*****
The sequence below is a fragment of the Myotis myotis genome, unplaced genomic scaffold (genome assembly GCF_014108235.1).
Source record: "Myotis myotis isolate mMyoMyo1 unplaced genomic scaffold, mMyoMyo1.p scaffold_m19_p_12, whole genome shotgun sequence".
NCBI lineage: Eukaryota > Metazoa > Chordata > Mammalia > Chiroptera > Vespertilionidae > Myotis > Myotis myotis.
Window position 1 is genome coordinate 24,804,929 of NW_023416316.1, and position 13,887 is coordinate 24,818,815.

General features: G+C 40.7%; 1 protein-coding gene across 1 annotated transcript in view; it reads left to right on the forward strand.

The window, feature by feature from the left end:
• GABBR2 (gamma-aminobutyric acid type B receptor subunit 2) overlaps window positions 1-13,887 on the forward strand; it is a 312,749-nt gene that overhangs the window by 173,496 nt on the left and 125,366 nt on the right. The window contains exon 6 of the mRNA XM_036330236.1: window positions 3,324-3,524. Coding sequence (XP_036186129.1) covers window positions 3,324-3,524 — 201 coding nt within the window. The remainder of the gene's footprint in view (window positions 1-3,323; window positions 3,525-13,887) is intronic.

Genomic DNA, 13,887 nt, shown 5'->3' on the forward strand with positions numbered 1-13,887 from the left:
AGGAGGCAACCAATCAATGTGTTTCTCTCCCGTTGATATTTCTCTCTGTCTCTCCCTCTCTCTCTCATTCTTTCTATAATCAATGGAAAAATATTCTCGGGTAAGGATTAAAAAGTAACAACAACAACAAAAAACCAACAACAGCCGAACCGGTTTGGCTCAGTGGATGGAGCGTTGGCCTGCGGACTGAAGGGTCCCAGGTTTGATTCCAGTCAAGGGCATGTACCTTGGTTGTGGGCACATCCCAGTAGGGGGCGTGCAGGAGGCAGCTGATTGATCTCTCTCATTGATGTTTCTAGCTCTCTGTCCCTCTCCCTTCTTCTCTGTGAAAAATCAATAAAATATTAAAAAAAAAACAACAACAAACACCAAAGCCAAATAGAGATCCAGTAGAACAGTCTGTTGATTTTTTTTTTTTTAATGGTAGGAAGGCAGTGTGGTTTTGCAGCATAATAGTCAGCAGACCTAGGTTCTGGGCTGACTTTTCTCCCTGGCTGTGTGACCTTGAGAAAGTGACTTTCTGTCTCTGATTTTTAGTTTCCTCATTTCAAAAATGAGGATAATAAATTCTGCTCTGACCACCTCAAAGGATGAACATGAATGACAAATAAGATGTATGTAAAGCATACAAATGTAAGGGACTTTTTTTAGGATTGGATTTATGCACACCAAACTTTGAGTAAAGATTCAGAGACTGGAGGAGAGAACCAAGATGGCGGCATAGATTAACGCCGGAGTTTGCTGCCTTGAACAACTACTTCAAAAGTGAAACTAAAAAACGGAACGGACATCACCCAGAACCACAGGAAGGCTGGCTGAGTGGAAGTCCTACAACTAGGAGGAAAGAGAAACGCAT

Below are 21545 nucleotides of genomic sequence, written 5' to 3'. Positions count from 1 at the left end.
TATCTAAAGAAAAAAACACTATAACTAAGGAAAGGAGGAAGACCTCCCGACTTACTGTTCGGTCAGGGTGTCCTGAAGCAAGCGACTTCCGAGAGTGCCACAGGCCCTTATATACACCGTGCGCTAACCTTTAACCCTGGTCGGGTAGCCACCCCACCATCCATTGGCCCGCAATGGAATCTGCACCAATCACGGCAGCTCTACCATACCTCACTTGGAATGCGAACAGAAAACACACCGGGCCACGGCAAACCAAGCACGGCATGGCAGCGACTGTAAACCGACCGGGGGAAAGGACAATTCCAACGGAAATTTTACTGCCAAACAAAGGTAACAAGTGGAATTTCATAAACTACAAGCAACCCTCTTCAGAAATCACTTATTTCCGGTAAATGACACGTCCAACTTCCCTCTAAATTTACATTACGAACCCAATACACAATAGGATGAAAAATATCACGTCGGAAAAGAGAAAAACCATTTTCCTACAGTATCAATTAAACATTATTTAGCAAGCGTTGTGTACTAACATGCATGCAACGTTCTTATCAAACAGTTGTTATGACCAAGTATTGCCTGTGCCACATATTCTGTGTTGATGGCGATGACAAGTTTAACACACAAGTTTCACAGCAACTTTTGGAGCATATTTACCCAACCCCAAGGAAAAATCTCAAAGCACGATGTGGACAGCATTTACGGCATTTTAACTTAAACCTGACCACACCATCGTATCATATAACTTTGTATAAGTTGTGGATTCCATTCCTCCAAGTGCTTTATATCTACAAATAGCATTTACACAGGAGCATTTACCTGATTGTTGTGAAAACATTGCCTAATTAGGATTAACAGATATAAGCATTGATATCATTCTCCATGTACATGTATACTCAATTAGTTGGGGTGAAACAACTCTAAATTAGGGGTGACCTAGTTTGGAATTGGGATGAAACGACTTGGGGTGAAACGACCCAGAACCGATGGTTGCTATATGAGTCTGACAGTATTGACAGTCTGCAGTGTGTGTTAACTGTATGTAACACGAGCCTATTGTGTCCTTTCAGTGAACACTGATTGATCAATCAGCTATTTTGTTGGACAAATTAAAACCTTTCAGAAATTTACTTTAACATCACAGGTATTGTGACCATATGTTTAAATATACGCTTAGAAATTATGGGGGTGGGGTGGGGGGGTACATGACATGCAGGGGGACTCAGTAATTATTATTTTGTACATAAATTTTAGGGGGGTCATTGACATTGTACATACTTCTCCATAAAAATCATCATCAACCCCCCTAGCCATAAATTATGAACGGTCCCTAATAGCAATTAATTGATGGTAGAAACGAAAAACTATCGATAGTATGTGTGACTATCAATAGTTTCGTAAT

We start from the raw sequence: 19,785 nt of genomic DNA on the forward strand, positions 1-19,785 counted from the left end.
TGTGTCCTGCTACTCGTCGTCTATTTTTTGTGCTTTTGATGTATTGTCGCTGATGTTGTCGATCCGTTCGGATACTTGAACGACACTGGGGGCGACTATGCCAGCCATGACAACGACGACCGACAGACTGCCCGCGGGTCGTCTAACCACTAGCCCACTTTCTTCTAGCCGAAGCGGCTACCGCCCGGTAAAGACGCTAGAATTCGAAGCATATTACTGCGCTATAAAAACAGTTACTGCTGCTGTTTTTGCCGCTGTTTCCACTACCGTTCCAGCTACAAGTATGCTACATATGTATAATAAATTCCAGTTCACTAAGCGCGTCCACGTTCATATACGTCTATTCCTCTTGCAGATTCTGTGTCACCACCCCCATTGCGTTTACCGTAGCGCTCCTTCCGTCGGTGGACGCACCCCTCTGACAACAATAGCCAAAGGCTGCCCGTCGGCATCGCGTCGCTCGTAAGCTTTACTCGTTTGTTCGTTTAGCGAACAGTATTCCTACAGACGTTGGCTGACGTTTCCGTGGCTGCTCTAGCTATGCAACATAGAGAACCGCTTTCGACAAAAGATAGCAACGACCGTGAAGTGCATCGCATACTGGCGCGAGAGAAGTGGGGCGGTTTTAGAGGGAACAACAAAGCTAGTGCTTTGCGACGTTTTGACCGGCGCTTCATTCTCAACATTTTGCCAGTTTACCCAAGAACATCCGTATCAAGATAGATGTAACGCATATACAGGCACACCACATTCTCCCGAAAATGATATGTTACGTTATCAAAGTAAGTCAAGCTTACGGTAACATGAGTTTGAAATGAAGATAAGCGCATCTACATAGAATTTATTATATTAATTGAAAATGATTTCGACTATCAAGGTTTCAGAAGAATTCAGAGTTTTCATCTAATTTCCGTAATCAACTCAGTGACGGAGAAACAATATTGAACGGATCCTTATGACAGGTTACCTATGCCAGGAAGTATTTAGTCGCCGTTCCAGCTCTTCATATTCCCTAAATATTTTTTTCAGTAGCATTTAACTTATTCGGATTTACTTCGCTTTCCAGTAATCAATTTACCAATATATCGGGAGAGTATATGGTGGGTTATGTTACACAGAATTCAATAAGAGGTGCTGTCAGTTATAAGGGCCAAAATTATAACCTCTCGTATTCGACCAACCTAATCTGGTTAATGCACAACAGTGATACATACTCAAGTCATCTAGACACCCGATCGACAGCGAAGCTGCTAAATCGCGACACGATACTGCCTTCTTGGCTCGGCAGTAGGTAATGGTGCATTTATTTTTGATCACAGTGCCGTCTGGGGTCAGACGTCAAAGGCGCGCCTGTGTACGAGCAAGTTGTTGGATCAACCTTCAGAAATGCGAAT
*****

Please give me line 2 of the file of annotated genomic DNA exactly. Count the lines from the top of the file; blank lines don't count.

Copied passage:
Source record: "Myotis myotis isolate mMyoMyo1 unplaced genomic scaffold, mMyoMyo1.p scaffold_m19_p_12, whole genome shotgun sequence".